If one did not know any better, he or she might conclude that the single most important function of the President of the United States is to secure the computer email systems of the nation’s privately run major political parties against intrusion by foreign intelligence agencies.
Or, that the only topic that was discussed at the Helsinki, Finland summit between U.S. President Donald Trump and Russian President Vladimir Putin on July 16 was charges brought by Special Counsel Robert Mueller against Russia’s GRU for hacking the Democratic National Committee (DNC) and John Podesta emails and publishing them on Wikileaks on 2016.
Such is the hysterical world that we live in today. Believe it or not, however, the President, whoever occupies the office, really does have even more important issues to contend with. Don’t believe me?
When it comes to U.S.-Russian relations, there are very real geopolitical issues between the two countries, the world’s foremost nuclear powers, where cooperation between the two presidents could bring about better outcomes than conflict.
On nuclear proliferation, current disagreements between the two powers over the implementation of the 1987 Intermediate Nuclear Forces (INF) Treaty, which banned all nuclear weapons with ranges from 310 and 3,420 miles, were reportedly addressed. Both the U.S. and Russia have said each side is in violation of the treaty with the development of ground-based missile systems banned by the treaty.
For the uninitiated, the INF Treaty is the bedrock of the U.S.-Russian nuclear arms control regime. It was Ronald Reagan and Mikhail Gorbachev’s crowning diplomatic achievement and signaled the coming end of the Cold War. It set the stage for the Strategic Arms Reduction Treaty (START) of 1991. These two treaties were the first ever reductions of nuclear weapons.
So, the fact that the agreements are now failing would be a matter of concern for not just the U.S. and Russia, but for the entire world, because they threaten world peace. A new nuclear arms race would be a catastrophe. It would also be an urgent matter for the U.S. and Russian presidents to address, which, thankfully, they did when they met on July 16.
Now, it will be up to the national security councils of both nations to follow up and see about bringing each side into compliance with the INF Treaty. No new agreement is needed. Simply implementation of the existing treaty, which calls for monitors, analysis and demonstrations to test the ranges of the missile systems.
Other areas of agreement came, again on the nuclear front, where Putin was said by Trump to support the President’s agreement with North Korean leader Kim Jong-un to denuclearize the Korean Peninsula. Being a nearby neighbor of North Korea — the two countries share a border of 11 miles — Russia is in a position to apply both pressure and give encouragement to North Korea to make good on its agreement. Russia, a net exporter of petroleum and natural gas, is also in a position to factor into the sanctions regime.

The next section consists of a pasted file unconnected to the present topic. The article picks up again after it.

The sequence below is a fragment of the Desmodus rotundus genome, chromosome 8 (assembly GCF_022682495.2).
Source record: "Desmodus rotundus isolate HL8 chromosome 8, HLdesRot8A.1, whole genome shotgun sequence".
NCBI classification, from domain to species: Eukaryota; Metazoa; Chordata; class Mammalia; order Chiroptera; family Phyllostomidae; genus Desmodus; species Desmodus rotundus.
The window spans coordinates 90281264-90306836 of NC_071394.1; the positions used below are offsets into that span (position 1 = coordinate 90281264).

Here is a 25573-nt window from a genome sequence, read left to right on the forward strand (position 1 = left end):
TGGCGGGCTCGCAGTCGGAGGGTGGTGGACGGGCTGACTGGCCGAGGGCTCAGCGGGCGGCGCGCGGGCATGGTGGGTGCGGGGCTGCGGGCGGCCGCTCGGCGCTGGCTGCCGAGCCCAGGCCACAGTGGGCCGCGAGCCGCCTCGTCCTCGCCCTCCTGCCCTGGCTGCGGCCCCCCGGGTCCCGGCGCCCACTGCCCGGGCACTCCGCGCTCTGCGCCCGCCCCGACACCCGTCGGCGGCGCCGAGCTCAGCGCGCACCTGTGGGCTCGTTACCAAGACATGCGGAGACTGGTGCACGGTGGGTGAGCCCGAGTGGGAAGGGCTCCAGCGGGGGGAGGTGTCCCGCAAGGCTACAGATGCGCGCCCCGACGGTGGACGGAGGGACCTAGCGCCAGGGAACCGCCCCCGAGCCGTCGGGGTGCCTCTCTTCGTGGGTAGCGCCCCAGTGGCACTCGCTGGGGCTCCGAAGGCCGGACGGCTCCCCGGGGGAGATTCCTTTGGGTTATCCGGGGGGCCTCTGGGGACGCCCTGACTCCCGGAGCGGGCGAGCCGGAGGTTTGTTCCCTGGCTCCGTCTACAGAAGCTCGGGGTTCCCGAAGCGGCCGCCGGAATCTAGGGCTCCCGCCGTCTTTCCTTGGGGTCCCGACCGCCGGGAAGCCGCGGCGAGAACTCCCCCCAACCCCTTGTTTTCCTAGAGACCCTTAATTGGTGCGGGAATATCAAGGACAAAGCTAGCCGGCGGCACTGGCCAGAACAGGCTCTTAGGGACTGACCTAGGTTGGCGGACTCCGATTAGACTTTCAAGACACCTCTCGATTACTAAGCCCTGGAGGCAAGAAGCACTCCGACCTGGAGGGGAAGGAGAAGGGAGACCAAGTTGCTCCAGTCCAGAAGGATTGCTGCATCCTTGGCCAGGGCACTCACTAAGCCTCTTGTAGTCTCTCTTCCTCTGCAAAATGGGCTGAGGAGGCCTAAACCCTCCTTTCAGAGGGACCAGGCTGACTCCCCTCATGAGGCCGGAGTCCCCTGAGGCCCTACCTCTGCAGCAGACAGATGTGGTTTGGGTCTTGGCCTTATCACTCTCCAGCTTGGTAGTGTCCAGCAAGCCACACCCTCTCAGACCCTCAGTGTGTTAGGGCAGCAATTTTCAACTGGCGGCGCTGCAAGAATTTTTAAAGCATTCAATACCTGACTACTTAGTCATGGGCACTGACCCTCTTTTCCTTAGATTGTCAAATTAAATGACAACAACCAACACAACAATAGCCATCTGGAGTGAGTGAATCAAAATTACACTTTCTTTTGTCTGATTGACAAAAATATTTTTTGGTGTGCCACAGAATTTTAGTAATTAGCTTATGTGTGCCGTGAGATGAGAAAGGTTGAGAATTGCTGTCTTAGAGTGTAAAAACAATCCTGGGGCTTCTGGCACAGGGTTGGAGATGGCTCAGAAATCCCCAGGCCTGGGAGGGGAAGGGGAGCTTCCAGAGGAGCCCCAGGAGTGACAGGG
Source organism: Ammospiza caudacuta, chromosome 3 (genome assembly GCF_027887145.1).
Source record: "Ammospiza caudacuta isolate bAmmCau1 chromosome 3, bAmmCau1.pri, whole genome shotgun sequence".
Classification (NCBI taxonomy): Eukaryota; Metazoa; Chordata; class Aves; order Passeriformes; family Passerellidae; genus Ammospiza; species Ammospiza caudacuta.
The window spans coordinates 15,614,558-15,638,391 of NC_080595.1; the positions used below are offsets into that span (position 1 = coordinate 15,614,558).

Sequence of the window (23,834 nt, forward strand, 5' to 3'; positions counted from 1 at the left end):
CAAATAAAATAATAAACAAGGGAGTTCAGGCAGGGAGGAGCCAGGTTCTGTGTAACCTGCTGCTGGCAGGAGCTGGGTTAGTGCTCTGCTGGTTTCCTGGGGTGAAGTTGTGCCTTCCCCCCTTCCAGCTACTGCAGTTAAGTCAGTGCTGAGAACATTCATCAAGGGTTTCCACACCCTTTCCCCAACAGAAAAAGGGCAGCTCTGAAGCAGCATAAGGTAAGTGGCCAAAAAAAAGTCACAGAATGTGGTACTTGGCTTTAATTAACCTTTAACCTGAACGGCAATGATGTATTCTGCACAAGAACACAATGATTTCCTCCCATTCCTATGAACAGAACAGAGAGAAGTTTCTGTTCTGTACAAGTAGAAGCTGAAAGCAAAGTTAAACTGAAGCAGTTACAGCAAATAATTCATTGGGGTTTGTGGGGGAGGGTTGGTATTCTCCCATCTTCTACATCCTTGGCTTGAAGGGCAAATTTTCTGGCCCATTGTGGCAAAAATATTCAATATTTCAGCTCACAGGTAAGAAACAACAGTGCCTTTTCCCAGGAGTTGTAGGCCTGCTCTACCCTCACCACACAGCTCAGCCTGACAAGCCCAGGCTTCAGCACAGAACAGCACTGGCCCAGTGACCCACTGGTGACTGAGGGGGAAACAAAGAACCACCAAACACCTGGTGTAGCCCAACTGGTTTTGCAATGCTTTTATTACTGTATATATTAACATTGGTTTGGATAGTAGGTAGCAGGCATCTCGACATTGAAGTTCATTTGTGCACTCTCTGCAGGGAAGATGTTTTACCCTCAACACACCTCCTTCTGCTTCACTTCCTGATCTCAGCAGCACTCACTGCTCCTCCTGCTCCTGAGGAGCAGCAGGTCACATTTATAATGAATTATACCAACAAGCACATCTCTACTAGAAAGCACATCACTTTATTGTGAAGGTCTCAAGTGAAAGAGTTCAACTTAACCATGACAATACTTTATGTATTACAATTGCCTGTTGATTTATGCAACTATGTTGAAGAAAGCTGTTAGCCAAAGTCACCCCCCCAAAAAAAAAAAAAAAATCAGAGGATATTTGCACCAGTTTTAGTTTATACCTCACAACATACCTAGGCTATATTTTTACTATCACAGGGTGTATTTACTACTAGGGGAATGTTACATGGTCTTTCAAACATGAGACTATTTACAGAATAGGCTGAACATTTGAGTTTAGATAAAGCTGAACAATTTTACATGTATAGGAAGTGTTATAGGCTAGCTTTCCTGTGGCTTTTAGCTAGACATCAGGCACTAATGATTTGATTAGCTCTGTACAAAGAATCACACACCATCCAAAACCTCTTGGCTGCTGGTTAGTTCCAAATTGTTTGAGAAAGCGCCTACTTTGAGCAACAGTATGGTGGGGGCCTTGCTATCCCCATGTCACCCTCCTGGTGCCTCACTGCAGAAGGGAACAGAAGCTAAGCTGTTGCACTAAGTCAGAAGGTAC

Again, achieving agreement here on Korean denuclearization is better than not having agreement. This is something that both sides can play a role in facilitating, along with China, and keeping everyone on the same page. It’s helpful to have Russia involved as a positive force. It’s certainly better than if they were actively undermining the agreement.
In Ukraine, the Trump and Putin discussed the implementation of the 2014 Minsk Accords, which is a Russian-Ukrainian agreement to help settle the civil war there. Since that is a location where U.S. and Russian forces could realistically and potentially wind up in armed conflict, it is extremely important that the U.S. and Russia be on the same page.
Elsewhere, the U.S. and Russia via Trump and Putin agreed to work towards the security of Israel’s borders. This follows on Israeli Prime Minister Benjamin Netanyahu’s recent trip to Moscow to discuss Russia helping to keep Iranian forces operating in Syria away from the Syrian-Israeli border.
Obviously, there are many complexities to the situation on the ground in Syria presently, but again, this is an area where Russia could help a lot to defuse the situation and prevent a wider war in the region, which again, could involve the U.S. and Russia at opposite ends. With both U.S. and Russian forces operating in theater, getting deconfliction right is critical. The two sides must be talking.
By the way, there are no guarantees the cooperation between the U.S. and Russia will work out in everyone or even any one of these areas. That really depends a lot on the relationship Trump manages to establish with Putin and how well they can work together.
Yes, the issue of the 2016 hacking was also addressed at the summit by Trump and Putin, but quite honestly, it pales in comparison to the threat of war. Which is more important? Preventing an accidental nuclear war or finding out who sent the spear phishing messages that enabled hackers to access John Podesta’s emails? That’s a rhetorical question, by the way.
Now more than ever, we need to have a president who can initiate a direct, one-on-one conversation with Russia to defuse these conflicts and set the world on a path towards peace and security, not take us to the brink. Right now, that is President Trump. And thank goodness he is doing his job. In the nuclear age, every day we wake up is a gift. Never forget it.